Pastoral counselors are trained in both
psychology and theology and thus can provide psychological as well as
spiritual guidance to patients and families in health care settings. They
perform a variety of tasks including conducting religious masses,
delivering religious rites and ordinances, and providing counseling and
companionship to patients and family members. They also work with hospital
staff to provide ethical and spiritual direction and instruction on
religious practices and beliefs. Pastoral counselors differ from other
mental health professionals in three distinct ways: (1) they are trained
in two disciplines, psychology and theology; (2) the educational
requirements are different, usually requiring a Master of Divinity degree
plus other academic work; (3) they are not doctors, and therefore cannot
prescribe medicine. They do, however, work closely with other medical
professionals as part of a team to insure that all of the physical and
emotional needs of the patient are being met. Pastoral counselors must
also remain aware of counselor-client confidentiality, even though state
laws concerning this vary greatly. Individuals interested in pastoral
counseling should have a solid academic background, enjoy helping a wide
variety of people, and have a deep understanding of theology and
counselors are usually employed by hospitals, nursing homes,
rehabilitation facilities, independent living centers, psychiatric
facilities, correctional institutions, and residential care facilities.
They usually make less money than other mental health professionals due to
the not-for-profit orientation of this field.
High School Preparation:
Students interested in pastoral
counseling should take high school courses in biology, geometry, algebra,
English, health occupations/medical professions education, literature,
psychology, sociology, computer skills, religion/theology, humanities,
social studies, and speech.
interested in pastoral counseling must have a high school diploma or the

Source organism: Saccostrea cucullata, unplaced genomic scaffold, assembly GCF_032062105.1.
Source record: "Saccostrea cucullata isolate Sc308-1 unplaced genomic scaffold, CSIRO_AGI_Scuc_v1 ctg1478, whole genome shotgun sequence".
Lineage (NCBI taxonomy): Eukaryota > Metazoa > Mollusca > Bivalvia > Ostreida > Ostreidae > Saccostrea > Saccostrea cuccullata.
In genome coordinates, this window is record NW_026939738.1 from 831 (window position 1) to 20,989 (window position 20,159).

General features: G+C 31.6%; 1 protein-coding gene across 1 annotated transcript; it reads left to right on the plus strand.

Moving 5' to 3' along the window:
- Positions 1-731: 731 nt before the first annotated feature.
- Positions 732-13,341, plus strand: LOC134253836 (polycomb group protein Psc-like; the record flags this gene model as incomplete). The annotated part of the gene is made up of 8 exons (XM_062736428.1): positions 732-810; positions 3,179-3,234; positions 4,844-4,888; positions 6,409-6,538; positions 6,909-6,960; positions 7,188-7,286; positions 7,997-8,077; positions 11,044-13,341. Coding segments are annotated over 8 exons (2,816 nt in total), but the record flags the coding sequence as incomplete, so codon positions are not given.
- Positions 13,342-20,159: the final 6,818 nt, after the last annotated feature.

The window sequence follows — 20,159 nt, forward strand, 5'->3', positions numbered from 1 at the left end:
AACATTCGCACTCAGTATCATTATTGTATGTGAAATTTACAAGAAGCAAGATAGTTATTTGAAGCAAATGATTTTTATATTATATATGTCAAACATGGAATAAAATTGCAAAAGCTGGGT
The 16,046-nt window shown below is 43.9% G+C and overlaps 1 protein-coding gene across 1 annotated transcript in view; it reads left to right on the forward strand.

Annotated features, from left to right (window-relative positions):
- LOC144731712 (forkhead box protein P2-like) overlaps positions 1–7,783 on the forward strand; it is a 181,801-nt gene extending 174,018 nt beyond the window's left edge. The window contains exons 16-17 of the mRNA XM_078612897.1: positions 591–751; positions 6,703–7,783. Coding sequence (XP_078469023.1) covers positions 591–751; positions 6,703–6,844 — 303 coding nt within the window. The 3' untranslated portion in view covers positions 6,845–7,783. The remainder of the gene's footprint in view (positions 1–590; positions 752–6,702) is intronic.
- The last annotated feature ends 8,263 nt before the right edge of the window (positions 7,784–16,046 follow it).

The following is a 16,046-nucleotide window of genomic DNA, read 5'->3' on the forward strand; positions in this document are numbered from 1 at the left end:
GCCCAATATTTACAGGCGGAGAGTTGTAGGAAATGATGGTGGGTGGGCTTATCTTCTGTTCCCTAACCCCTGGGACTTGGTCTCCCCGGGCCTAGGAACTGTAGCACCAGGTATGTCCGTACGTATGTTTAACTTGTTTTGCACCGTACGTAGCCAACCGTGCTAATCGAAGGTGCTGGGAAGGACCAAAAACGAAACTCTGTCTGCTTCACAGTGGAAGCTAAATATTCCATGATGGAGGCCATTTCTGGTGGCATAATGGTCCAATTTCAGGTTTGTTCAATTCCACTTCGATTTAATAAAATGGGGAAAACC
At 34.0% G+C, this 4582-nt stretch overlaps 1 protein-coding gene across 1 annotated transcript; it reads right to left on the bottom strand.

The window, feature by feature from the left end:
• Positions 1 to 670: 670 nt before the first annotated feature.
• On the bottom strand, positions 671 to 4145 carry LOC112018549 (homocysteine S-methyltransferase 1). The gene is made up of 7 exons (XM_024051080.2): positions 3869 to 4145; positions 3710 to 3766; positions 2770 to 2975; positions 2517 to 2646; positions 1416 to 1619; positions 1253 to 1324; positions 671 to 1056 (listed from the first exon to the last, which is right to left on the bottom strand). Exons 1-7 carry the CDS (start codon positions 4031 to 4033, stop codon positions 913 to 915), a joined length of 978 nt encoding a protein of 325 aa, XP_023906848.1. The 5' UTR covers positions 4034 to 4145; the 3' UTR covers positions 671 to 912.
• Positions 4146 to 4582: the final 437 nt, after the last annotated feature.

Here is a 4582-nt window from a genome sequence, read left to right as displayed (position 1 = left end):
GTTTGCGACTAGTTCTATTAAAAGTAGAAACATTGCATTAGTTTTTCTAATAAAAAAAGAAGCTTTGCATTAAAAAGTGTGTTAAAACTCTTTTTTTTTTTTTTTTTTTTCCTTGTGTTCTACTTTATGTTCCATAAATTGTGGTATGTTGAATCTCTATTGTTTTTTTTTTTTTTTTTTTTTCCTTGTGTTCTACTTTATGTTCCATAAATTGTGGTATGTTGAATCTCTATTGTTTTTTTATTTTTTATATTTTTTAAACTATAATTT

equivalent. Students must obtain a bachelors degree and then enroll in a
3-year program to acquire a Master of Divinity degree from a seminary.
They may also be required to have the endorsement of a minister, priest,
or rabbi in a recognized religious community, three years as a practicing
member of the clergy, or a certain amount of pastoral counseling hours.
interested in pastoral counseling should contact schools for information
on admission and course of study.
For educational institutions in
offering this course of study click here.
Employment opportunities for pastoral
counselors should be excellent. Almost every hospital, nursing home, and
correctional facility has these mental health professionals on staff to
help people with spiritual guidance. Patients, families, and staff will
continue to utilize pastoral counselors to help them with psychological
and religious issues. Due to the relatively small size of the profession,
very few job opportunities will open up as a result of people retiring or
leaving the profession for other reasons. Anyone interested in psychology
and spirituality should consider pastoral counseling as a career path.
Average Annual Salary
$35,800 - $72,500
American Association of Pastoral
9504A Lee Highway
Fairfax, Virginia 22031
Phone: (703) 385-6967
Fax: (703) 352-7725
The Association for Clinical Pastoral
1549 Clairmont Road, Suite 103
Phone: (404) 320-1472
Fax: (404) 320-0849
Association of Professional Chaplains
1701 E. Woodfield Rd., Suite 311
Schaumburg, IL 60173
Phone: (847) 240-1014
Fax: (847) 240-1015